The daughter of a thief, young Moll is placed in the care of a nunnery after the execution of her mother. However, the actions of an abusive priest lead Moll to rebel as a teenager, ... See full summary »
Orphaned by smallpox, young Lancashire country lady Fanny Hill cheerfully accepts her friend Esther Davies's offer to join the London 'working girls' with Mrs. Brown, a madam who recruits ... See full summary »
An adaptation of William Makepeace Thackeray's classic story of parvenue Becky Sharp's rise from obscure & humble origins to her subsequent ignominious fall from Society; set amongst the ... See full summary »
18th-century England and Ireland viewed through the eyes of four beautiful high-born sisters - Caroline, Emily, Louisa, and Sarah Lennox, great-granddaughters of a king, daughters of a cabinet minister, and wives of politicians and peers.
Two men become entangled in a torrid love affair with the same woman. Pierre is Miriam's longtime lover. John is desperately searching for clues about his past when he and Miriam have a ... See full summary »
In her filthy cell in Newgate prison Moll Flanders, dubbed 'the wickedest woman in England' tells her story. Born in the gaol, after her mother is transported Moll is raised by the kindly mayor of Colchester and his wife, whose two sons lust after her. She enjoys sex with handsome Rowland, who teaches her that money talks, but, realizing he only wants her as a mistress, she marries his duller brother Robin, who conveniently dies after five years, leaving her wealthy. She goes to London, briefly meeting highwayman Jemmy Seagrove, and marries parvenu draper Daniel Dawkins, but he has huge debts and must flee to France, leaving Moll alone and poor. Moll meets handsome young American sea captain Lemuel Golightly, who marries her and takes her to Virginia and a good life style, along with his mother. They have two children and are blissfully happy until Moll discovers her mother-in-law is also her birth mother. She has married her own brother. She returns to England and poses as wealthy ...Written by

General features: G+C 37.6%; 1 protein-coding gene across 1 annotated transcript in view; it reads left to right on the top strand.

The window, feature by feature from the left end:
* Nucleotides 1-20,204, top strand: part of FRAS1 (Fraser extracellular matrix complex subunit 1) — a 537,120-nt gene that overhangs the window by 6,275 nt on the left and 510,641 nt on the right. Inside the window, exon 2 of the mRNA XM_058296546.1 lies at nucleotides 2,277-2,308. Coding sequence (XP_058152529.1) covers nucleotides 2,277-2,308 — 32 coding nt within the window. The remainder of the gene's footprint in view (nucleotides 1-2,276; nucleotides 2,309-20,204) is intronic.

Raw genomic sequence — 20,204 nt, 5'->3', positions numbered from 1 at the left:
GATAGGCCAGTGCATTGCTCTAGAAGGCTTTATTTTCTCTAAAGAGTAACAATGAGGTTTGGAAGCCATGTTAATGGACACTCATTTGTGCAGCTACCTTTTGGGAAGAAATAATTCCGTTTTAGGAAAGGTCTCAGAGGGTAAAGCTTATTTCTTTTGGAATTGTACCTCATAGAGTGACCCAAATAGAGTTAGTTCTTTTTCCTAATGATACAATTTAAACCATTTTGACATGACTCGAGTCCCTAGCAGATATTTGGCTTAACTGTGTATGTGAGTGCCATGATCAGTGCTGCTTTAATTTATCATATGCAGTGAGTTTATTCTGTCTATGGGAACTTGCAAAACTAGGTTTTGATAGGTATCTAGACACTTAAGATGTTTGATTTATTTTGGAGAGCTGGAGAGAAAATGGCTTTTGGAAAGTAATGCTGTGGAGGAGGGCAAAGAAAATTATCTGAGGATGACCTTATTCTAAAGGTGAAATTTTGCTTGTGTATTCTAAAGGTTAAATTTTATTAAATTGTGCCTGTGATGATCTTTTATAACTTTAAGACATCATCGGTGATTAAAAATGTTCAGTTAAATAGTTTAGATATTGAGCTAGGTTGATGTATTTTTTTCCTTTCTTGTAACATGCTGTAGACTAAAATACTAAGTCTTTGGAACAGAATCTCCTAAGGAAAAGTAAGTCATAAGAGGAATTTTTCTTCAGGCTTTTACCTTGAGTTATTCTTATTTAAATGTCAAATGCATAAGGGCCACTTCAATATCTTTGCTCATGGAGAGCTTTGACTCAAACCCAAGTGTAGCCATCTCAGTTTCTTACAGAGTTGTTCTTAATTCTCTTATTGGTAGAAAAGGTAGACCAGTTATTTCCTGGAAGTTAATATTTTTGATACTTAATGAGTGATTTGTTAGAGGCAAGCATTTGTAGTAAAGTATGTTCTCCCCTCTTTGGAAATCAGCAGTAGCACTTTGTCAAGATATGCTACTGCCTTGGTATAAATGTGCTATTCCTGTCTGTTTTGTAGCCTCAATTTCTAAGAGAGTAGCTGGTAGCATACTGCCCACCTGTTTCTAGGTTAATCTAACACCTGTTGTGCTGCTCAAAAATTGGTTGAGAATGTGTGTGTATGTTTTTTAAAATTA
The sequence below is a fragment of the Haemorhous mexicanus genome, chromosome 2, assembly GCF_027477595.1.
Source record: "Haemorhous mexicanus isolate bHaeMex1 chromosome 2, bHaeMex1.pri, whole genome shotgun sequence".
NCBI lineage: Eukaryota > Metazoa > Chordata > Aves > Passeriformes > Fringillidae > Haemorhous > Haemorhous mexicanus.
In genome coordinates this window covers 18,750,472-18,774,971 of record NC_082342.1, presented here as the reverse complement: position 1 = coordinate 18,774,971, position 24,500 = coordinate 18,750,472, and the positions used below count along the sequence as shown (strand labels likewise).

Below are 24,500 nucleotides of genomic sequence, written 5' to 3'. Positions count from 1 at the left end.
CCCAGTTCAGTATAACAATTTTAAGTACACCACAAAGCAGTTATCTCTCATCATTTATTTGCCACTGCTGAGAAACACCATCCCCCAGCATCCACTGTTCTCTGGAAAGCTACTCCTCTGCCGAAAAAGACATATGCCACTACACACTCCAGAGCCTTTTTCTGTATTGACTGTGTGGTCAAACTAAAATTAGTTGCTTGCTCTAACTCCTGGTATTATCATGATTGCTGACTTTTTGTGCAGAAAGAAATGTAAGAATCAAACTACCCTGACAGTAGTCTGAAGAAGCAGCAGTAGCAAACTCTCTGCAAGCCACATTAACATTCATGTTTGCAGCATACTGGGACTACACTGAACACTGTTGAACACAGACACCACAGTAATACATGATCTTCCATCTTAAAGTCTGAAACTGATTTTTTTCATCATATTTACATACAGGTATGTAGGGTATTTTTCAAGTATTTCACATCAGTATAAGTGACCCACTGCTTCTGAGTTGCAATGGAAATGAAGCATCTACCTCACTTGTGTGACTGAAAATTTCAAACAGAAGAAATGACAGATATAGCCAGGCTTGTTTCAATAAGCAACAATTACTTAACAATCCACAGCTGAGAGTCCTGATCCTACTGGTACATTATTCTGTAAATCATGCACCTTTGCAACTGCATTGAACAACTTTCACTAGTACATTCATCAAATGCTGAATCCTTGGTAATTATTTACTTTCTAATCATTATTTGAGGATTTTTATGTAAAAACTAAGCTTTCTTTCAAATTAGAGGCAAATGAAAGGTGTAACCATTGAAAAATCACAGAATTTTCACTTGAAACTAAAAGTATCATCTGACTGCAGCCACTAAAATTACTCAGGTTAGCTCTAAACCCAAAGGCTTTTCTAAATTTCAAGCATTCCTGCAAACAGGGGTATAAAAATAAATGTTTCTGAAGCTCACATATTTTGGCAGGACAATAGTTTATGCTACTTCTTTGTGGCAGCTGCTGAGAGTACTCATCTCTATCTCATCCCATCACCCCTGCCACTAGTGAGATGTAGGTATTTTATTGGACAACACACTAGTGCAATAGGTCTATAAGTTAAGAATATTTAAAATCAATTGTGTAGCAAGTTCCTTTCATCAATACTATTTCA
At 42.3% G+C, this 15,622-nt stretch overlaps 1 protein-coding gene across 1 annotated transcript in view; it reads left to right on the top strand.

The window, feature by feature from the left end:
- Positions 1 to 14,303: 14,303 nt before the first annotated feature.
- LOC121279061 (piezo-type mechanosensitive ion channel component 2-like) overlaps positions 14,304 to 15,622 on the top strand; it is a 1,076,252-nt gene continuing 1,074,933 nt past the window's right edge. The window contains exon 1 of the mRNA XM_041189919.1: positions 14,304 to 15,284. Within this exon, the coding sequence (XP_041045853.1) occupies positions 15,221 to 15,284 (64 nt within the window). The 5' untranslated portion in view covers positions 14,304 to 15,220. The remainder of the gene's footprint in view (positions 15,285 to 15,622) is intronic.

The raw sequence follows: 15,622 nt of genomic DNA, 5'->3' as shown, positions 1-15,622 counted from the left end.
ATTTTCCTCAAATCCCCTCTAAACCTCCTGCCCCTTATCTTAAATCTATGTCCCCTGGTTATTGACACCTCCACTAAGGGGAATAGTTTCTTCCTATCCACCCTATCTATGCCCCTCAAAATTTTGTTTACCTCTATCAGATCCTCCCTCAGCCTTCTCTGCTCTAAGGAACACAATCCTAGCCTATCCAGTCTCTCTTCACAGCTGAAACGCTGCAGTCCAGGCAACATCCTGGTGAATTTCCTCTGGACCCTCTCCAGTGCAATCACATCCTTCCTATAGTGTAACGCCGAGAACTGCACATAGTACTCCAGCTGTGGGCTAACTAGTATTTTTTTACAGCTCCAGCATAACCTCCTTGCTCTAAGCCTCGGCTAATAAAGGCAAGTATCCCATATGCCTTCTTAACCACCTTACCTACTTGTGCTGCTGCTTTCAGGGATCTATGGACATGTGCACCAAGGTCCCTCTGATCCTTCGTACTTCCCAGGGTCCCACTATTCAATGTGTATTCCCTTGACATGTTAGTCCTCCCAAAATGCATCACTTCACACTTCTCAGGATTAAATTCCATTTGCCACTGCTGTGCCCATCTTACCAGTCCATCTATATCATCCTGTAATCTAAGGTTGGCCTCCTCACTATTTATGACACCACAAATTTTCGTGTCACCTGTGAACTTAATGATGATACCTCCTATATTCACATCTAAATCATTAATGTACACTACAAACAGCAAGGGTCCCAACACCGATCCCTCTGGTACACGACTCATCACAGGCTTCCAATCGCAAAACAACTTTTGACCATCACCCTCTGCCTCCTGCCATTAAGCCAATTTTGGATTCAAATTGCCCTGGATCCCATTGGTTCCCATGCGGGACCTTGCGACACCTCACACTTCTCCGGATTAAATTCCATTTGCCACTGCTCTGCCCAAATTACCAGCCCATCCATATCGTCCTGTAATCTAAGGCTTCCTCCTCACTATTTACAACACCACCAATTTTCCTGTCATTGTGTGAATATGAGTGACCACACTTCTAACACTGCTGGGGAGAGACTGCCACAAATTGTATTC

don @ minifie-1
This adaptation moves the setting of the novel forward a few decades. In the novel, adding up the dates reveals that Moll first goes up to London in the late 1630s, and begins her career as a thief in the 1660s. In this movie, however, these events are associated with Moll attending two plays, "The Country Wife" (1675) and "The Way of the World" (1700). The costumes are appropriate to this later period. See more »
When this mini-series first aired on British TV, in the final episode, Moll is led to what she believes is her death. The cart in which she travels passes behind a large blue van, clearly visible in the foreground. See more »
Although they possess the same cover artwork, the Anchor Bay DVD and VHS releases feature different versions as well. The two-tape VHS edition cuts out the conclusion by Russell Baker from Part 1 and jumps directly to Moll snuffing at the beginning of Part 2. The end credits apply only to Part 2 only, leaving several cast members from Part 1 discredited. The DVD edition features the opening credits again at the beginning of Part 2, and bonus prison footage to lead into Moll snuffing. There are two sets of end credits at the end of Side 2: one for Part 1 and the other for Part 2. See more »
Good story. I am glad I didn't invite the kids to watch with me. Should have been warned though. "The more things change, the more they stay the same," is the thought I had after viewing the 18th century set drama. Loved Diana Rigg.
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